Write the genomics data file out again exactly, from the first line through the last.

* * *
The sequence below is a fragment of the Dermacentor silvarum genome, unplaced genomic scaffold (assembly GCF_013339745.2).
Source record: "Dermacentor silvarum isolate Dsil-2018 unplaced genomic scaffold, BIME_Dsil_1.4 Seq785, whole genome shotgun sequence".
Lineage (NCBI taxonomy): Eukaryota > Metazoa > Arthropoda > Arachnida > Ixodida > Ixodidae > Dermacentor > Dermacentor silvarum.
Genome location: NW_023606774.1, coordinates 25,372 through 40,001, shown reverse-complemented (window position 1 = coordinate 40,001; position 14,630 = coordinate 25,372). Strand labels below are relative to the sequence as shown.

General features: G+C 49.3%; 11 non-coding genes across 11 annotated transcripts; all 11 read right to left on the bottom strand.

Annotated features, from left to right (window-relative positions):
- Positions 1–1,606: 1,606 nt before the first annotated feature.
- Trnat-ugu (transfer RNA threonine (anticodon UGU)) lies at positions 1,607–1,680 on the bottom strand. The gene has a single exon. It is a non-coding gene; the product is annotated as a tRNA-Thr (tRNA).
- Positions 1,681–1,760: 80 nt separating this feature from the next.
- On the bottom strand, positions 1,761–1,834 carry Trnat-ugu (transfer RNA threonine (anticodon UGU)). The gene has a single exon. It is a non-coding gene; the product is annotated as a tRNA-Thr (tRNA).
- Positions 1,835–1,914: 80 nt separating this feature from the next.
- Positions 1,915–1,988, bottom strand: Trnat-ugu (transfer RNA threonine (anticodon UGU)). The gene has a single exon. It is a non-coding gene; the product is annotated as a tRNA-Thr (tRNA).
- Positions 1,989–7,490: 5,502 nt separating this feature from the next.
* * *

The sequence below is a fragment of the Dermacentor silvarum genome, unplaced genomic scaffold (assembly GCF_013339745.2).
Source record: "Dermacentor silvarum isolate Dsil-2018 unplaced genomic scaffold, BIME_Dsil_1.4 Seq785, whole genome shotgun sequence".
Lineage (NCBI taxonomy): Eukaryota > Metazoa > Arthropoda > Arachnida > Ixodida > Ixodidae > Dermacentor > Dermacentor silvarum.
Genome location: NW_023606774.1, coordinates 25,372 through 40,001, shown reverse-complemented (window position 1 = coordinate 40,001; position 14,630 = coordinate 25,372). Strand labels below are relative to the sequence as shown.

General features: G+C 49.3%; 11 non-coding genes across 11 annotated transcripts; all 11 read right to left on the bottom strand.

Annotated features, from left to right (window-relative positions):
- Positions 1–1,606: 1,606 nt before the first annotated feature.
- Trnat-ugu (transfer RNA threonine (anticodon UGU)) lies at positions 1,607–1,680 on the bottom strand. The gene has a single exon. It is a non-coding gene; the product is annotated as a tRNA-Thr (tRNA).
- Positions 1,681–1,760: 80 nt separating this feature from the next.
- On the bottom strand, positions 1,761–1,834 carry Trnat-ugu (transfer RNA threonine (anticodon UGU)). The gene has a single exon. It is a non-coding gene; the product is annotated as a tRNA-Thr (tRNA).
- Positions 1,835–1,914: 80 nt separating this feature from the next.
- Positions 1,915–1,988, bottom strand: Trnat-ugu (transfer RNA threonine (anticodon UGU)). The gene has a single exon. It is a non-coding gene; the product is annotated as a tRNA-Thr (tRNA).
- Positions 1,989–7,490: 5,502 nt separating this feature from the next.